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Solomon Sallfors

Ambulatory Morning Report: Ankle Pain


Chief Complaint: A 35 year old Caucasian woman without significant past medical history presents with right
ankle pain.
HPI: 3 days prior, patient was practicing organized softball and was hit on the anterior right ankle by a softball
thrown by the pitcher at high speed. No pop was heard at the time. Patient immediately felt pain, 7/10, but was
able to finish the practice with weight bearing intact. During the following two days, her ankle although painful
was weight bearing to mild activity. Pain during this time was milder than initially. Patient had some relief with
NSAIDs. When she returned to work earlier today, her pain increased til she could no longer tolerate weight
bearing. Patient is in obvious discomfort due to pain. Pain is aching and constant without radiation.
PMHx: None relevant. FMHx: None relevant. Surgeries: 2 ACL repairs on right. Allergies: Opioids
(hallucinations). MEDS: none. Social: Works in sales, physically active, no recreational drugs.
ROS: Neg. except as in HPI, including fever, rash, chest pain, shortness of breath, focal neurological
complaints, history of arthritis, connective tissue disease, diabetes, neuropathy, or prior trauma.
PE: Gen: Awake alert cooperative. Patient well kept and appropriately dressed. Insight and judgment intact.
Musculoskeletal: Pain and moderate swelling on right ankle in malleolar zone. Tender to passive and active
range of motion (resistive not attempted). ROM is decreased compared to left due to pain. Crossed leg test POS
(syndesmotic sprain). No warmth or erythema or ecchymosis. No bone pain on distal tibia or fibula (medial and
lateral malleoli) or fifth metatarsal or navicular bone.
TENDONS: 2 Intact muscle tendons posterior to the lateral malleolus (fibularis longus, post. at malleoli and
attaches at inf. first metatarsal, and brevis tendons, attaches base fifth metatarsal).
3 Intact tendons posterior to the medial malleolus (posterior tibialis, flexor digitorum longs, and flexor hallucis
longus). 3 Intact tendons of anterior ankle (tibialis anterior, extensor hallucis longus, and extensor digitorum
longus, med. to lat.; TA at hallux). Posterior ankle: Neg Thompson test (heel cord rupture), Achilles non-tender.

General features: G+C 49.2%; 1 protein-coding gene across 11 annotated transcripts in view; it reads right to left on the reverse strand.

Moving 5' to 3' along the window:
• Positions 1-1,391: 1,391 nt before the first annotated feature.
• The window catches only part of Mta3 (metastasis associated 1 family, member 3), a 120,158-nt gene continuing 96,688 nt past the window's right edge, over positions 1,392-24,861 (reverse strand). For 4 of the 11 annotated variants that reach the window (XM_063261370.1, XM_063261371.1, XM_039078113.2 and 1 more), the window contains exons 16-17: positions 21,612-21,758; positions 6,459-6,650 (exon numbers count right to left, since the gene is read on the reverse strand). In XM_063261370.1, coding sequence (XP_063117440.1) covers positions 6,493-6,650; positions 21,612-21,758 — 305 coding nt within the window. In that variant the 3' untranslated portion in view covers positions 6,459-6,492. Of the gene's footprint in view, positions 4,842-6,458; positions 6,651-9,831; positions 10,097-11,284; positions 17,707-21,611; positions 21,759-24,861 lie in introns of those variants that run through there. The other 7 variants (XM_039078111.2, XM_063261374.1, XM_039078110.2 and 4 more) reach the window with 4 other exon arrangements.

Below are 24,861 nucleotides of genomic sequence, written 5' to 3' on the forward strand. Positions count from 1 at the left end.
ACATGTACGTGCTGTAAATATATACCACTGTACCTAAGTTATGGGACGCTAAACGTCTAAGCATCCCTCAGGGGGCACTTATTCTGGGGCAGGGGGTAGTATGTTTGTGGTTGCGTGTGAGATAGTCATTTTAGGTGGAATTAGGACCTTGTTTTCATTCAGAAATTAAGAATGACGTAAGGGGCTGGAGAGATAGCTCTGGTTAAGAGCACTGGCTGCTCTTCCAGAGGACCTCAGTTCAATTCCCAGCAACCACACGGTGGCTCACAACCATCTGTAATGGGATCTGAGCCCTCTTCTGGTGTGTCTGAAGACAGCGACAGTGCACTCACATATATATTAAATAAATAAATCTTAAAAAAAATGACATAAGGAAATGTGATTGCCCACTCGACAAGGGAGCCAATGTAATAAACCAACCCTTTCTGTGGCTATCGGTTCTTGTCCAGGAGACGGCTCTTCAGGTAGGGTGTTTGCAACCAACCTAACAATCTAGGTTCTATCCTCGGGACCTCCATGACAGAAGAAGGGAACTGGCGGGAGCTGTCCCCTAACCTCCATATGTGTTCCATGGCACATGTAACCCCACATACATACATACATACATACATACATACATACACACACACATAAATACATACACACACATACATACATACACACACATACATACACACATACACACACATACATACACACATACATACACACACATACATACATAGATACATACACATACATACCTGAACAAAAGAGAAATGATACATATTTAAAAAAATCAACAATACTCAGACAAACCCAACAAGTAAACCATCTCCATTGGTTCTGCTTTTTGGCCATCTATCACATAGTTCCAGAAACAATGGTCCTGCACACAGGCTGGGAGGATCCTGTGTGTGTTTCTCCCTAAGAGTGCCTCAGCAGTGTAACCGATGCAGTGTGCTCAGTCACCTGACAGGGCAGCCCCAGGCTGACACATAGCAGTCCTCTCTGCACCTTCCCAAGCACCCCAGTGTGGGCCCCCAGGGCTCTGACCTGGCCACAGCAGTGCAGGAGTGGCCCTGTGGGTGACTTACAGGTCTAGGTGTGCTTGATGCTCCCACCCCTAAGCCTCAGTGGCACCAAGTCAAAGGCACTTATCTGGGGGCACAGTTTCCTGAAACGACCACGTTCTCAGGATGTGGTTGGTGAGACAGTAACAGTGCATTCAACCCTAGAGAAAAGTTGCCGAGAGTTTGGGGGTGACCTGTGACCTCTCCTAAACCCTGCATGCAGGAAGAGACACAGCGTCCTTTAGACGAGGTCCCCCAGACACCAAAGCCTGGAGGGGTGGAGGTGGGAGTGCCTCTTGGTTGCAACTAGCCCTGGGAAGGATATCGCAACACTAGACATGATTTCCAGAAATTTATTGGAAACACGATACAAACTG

LIGAMENTS: no inc laxity on inversion in 3 planes (anterior talofibular ligament, posterior talofibular
ligament, calcaneofibular); no inc laxity on eversion (deltoid complex) (Normal dorsiflexion 10-15, plantar
flexion 50-70, inversion 40, eversion 10.). Anterior drawer neg (ATF). Talar tilt neg (CF). Talar external
rotation neg (syndesmotic sprain with joint widening; deltoid if med. malleolus moves/Kleiger test; sensitivity
20%, specificity 84.8%.). Distal tibiofibular joint/syndesmotic sprain (or fractures/Maissonneuve): Compression
test neg (sensitivity 30%, specificity 93.5% ).
Neuro: Proprioception intact. Crude sensation intact. Achilles reflex 2/4. Sural nerve (purely sensory): lat post
foot over 5th digit and metatarsal, sensation intact. Peroneal nerve intact (dorsal surface of the foot).
Extremeties: 2/4 pedal and post tibial pulses. Diffuse edema in right ankle/malleolar zone. Cap refill <2 secs.
Other systems: neg.
LABS: None.
DDx: Sprain vs Strain (less likely) vs Fracture (unlikely).
Dx: Secondary injury on acute ankle sprain, unspecified, possibly syndesmotic sprain.
Treatment: Patients ankle was wrapped in compression bandage, for cost conscious care, though a brace
maybe preferred. PRN Tylenol preferred over NSAIDs due to possible inhibition of healing cytokines and
macrophages. Patient instructed on rehab and educated on long-term significance of injuries.

Solomon Sallfors
Considering a fracture, guided by Ottawa rules for ankle X-Rays, both for single x-ray and x-ray series
(standard AP, mortise AP, and lateral).

Figure 1. Ottawa ankle rules. Adapted from Stiell IG, et al. Implementation of the Ottawa ankle rules. JAMA 1994; 271: 82732.

Treatment: Functional treatment preferred over immobilization and usually consists of three phases: (1) the
PRICE protocol is initiated within 24 hours of injury to minimize pain and swelling and limit the spread of
injury; (2) exercises to restore motion and strength usually begin within 48 to 72 hours of injury (see
accompanying patient handout for exercise descriptions); and (3) endurance training, sport-specific drills, and
training to improve balance begin when the second phase is well underway.1
Reexamination three to five days after injury
Lateral ligament sprains:
Grade I: Ligament integrity, minimal swelling, conservative care: brace, ice, avoid pain, weight-bearing allowed
Grade II: slight laxity, Goose egg swelling, protected weight-bearing w/ weight-bearing exercise in 2 wks
Grade III Complete rupture, Immediate diffuse swelling, heard pop, immobilized in removable walking cast
3-4wks; rehab, and surgery (esp. for elite athletes); reconstruct if fxnl ligament instability.

mortise

1 Kerkhoffs GM, Rowe BH, Assendelft WJ, Kelly KD, Struijs PA, van Dijk CN. Immobilisation for acute ankle sprain. A systematic review. Arch Orthop Trauma Surg. 2001;121:46271.